"I loathe that name!" he said with a flare of rage. "I will not answer to any of those names," he said.
"Of course you won't. What name could ever rescue you from the chaos that's your very purpose?" I asked. "Demon, devil, adversary." I shook my head. "No, don't answer to them. Don't answer to the name Azazel, either. Names are what you dream of, names and purpose and hope, of which you have none."
I turned and started to walk on.
He caught up with me.
"Why are you talking to me?" he asked in a perfect rage.
"Why are you talking to me!"
"Signs and wonders," he said, the blood flaring in his cheeks-or so he would have it seem. "Too many signs and wonders surround you, my miserable ragged friend. And I've talked to you before. I came to you once in your dreams."
"I remember," I said. "And you took on the raiment of beauty then too. It must be something you want so badly."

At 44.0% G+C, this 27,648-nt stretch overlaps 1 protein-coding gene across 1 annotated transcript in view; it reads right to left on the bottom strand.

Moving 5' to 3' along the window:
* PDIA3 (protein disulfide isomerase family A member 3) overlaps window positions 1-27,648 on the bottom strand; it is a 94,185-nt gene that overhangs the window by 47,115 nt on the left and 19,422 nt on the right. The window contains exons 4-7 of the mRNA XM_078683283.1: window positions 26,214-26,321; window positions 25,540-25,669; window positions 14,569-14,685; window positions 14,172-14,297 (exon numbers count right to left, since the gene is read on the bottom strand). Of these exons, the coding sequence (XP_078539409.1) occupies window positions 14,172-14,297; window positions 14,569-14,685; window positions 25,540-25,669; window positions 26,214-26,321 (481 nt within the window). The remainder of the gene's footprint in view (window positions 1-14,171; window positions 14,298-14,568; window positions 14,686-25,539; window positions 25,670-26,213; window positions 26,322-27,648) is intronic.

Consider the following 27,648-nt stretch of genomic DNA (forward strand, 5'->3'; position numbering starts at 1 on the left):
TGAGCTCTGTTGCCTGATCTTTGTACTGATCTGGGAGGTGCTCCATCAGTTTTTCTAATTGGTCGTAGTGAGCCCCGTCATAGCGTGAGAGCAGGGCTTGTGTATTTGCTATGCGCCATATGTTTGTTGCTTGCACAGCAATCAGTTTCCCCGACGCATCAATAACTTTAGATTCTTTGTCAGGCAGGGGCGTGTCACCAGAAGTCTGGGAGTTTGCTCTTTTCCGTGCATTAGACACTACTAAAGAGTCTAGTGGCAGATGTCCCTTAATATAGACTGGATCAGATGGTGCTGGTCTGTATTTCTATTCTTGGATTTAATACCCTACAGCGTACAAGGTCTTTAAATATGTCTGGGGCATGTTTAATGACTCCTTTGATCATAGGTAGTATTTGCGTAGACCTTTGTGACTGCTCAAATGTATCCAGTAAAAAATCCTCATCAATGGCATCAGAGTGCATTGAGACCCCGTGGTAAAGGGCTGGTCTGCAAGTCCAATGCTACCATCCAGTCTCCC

"You know nothing of me. You have no idea! I was the firstborn of the Lord you claim as your father, you miserable beggar."
"Careful," I said. "If you become too angry you may dissolve in a puff of smoke."
"This is no jest, you fledgling prophet," he said. "I don't come and go at whim."
"Go at whim," I said. "That will be sufficient."
"Do you know who I really am?" he asked, and his face was broken suddenly with grief. "Well, I will tell you." And in Hebrew, he spoke the words: "Helel ben-Shahar."
"Bright sun of morning," I said. I raised my right hand and snapped my fingers. "I see you falling . . . like that."
A terrific roar went up around me, and the sand went flying as if a storm had come out of the placid sunlight and was about to carry me down the cliff.
I felt myself drawn upwards with spectacular speed and suddenly another roar, more familiar and immense, surrounded me, and I stopped short at the edge of the parapet of the Temple, the Temple in Jerusalem, under the huge sky, and above the enormous crowds of those who wandered in and out of it. I was standing on the pinnacle. I was looking down into the vast lower courts.
The sounds and scents of the crowd rose up in my nostrils. I felt the hunger so deeply it was a pain. And out on all sides lay the rooftops of Jerusalem while the people swarmed below in its tangle of narrow streets.
"Look on all this," he said beside me.
"And why should I?" I asked. "It's not really there."
"No? You don't believe it? You think it's an illusion?"
"You're full of illusions and lies."